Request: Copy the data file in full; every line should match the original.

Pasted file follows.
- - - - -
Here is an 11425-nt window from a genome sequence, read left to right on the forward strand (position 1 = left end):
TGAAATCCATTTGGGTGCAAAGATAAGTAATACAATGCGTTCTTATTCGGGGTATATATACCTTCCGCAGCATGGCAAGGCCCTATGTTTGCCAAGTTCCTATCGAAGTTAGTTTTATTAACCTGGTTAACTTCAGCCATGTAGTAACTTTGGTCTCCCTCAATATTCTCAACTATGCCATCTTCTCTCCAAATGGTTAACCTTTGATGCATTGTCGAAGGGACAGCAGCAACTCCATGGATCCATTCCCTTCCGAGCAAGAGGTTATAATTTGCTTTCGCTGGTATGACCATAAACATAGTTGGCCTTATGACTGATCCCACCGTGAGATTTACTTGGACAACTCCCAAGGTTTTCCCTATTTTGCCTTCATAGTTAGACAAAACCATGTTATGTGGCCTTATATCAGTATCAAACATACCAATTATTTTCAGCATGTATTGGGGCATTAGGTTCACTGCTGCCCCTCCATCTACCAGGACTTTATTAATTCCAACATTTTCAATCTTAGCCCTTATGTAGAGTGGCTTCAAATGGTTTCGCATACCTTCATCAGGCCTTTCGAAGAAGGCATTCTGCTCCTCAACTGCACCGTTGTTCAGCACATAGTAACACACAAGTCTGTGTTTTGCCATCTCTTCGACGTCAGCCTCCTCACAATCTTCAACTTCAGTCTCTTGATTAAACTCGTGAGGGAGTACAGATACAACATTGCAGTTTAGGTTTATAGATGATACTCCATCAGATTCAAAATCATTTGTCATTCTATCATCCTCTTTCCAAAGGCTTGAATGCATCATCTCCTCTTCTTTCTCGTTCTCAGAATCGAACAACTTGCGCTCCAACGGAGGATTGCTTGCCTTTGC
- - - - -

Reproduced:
Here is an 11425-nt window from a genome sequence, read left to right on the forward strand (position 1 = left end):
TGAAATCCATTTGGGTGCAAAGATAAGTAATACAATGCGTTCTTATTCGGGGTATATATACCTTCCGCAGCATGGCAAGGCCCTATGTTTGCCAAGTTCCTATCGAAGTTAGTTTTATTAACCTGGTTAACTTCAGCCATGTAGTAACTTTGGTCTCCCTCAATATTCTCAACTATGCCATCTTCTCTCCAAATGGTTAACCTTTGATGCATTGTCGAAGGGACAGCAGCAACTCCATGGATCCATTCCCTTCCGAGCAAGAGGTTATAATTTGCTTTCGCTGGTATGACCATAAACATAGTTGGCCTTATGACTGATCCCACCGTGAGATTTACTTGGACAACTCCCAAGGTTTTCCCTATTTTGCCTTCATAGTTAGACAAAACCATGTTATGTGGCCTTATATCAGTATCAAACATACCAATTATTTTCAGCATGTATTGGGGCATTAGGTTCACTGCTGCCCCTCCATCTACCAGGACTTTATTAATTCCAACATTTTCAATCTTAGCCCTTATGTAGAGTGGCTTCAAATGGTTTCGCATACCTTCATCAGGCCTTTCGAAGAAGGCATTCTGCTCCTCAACTGCACCGTTGTTCAGCACATAGTAACACACAAGTCTGTGTTTTGCCATCTCTTCGACGTCAGCCTCCTCACAATCTTCAACTTCAGTCTCTTGATTAAACTCGTGAGGGAGTACAGATACAACATTGCAGTTTAGGTTTATAGATGATACTCCATCAGATTCAAAATCATTTGTCATTCTATCATCCTCTTTCCAAAGGCTTGAATGCATCATCTCCTCTTCTTTCTCGTTCTCAGAATCGAACAACTTGCGCTCCAACGGAGGATTGCTTGCCTTTGC